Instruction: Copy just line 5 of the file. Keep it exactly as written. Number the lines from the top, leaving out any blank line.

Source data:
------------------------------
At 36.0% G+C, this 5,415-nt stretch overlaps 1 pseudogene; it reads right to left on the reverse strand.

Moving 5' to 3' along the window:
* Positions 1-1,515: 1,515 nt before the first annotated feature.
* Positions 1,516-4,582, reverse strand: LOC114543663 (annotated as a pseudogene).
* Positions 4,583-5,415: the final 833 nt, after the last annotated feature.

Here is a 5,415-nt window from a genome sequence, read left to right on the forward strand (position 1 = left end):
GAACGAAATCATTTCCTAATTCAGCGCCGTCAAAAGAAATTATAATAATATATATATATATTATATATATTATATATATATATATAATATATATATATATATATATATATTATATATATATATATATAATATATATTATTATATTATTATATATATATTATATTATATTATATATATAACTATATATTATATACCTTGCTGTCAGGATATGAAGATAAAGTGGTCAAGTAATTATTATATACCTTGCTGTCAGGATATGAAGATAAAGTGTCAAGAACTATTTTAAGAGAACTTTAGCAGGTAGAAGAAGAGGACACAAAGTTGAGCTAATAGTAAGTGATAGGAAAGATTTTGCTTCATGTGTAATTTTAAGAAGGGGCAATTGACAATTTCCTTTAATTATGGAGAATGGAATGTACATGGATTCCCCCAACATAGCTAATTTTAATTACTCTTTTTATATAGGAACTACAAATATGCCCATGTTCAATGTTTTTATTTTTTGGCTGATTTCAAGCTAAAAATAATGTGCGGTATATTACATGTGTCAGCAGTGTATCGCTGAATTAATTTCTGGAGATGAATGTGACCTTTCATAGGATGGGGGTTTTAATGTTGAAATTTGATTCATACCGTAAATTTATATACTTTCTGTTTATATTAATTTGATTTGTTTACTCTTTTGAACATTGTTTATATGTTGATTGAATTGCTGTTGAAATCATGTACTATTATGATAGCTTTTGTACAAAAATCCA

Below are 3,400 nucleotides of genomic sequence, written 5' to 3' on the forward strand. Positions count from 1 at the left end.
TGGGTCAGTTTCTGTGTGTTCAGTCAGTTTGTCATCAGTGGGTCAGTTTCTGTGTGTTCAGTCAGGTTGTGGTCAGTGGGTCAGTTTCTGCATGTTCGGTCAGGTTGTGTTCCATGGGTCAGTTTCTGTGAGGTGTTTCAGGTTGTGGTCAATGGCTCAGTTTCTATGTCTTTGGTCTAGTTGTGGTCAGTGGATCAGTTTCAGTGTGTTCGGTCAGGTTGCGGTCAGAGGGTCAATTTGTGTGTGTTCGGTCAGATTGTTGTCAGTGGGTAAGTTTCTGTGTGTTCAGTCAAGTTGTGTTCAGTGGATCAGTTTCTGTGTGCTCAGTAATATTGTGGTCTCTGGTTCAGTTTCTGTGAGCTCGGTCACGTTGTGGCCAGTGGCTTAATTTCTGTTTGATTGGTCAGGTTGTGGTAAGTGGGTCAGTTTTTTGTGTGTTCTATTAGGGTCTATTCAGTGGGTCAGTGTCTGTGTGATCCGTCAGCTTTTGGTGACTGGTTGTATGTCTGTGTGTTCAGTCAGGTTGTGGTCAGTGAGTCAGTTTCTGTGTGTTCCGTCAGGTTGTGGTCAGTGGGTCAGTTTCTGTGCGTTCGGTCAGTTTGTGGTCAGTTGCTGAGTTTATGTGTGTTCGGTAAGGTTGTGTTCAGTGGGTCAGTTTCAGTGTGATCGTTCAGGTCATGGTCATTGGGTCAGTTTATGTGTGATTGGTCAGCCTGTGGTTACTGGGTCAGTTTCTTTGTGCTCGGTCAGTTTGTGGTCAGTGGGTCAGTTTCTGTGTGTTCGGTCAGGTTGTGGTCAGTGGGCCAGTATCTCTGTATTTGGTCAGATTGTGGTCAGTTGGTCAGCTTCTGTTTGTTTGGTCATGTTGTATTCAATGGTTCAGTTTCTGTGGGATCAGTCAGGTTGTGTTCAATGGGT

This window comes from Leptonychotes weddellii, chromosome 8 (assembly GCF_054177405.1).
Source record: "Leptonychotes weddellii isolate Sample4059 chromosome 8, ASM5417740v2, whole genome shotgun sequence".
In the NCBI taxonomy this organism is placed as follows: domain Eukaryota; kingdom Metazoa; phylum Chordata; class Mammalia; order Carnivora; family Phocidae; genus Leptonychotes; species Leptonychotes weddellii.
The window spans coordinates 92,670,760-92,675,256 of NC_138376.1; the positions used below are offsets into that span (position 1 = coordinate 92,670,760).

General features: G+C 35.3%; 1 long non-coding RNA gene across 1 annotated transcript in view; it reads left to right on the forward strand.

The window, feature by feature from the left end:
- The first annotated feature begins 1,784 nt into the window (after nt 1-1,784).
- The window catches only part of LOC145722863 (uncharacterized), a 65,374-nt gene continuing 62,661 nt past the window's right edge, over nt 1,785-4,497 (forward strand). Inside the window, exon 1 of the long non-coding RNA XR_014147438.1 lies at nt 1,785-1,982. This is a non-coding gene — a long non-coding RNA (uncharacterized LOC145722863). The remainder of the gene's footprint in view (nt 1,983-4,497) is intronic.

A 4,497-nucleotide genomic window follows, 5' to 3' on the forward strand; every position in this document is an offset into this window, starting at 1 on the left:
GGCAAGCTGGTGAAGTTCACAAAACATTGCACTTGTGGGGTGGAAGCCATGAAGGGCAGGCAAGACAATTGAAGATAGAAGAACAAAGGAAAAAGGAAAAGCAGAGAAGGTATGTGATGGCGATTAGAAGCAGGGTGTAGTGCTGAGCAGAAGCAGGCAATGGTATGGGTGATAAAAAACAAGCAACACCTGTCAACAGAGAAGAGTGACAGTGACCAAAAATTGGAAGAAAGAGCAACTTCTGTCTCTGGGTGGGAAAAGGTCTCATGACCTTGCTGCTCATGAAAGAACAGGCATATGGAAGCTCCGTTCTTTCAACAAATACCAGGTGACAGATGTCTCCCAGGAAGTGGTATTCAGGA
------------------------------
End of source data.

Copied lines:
* Positions 4,583-5,415: the final 833 nt, after the last annotated feature.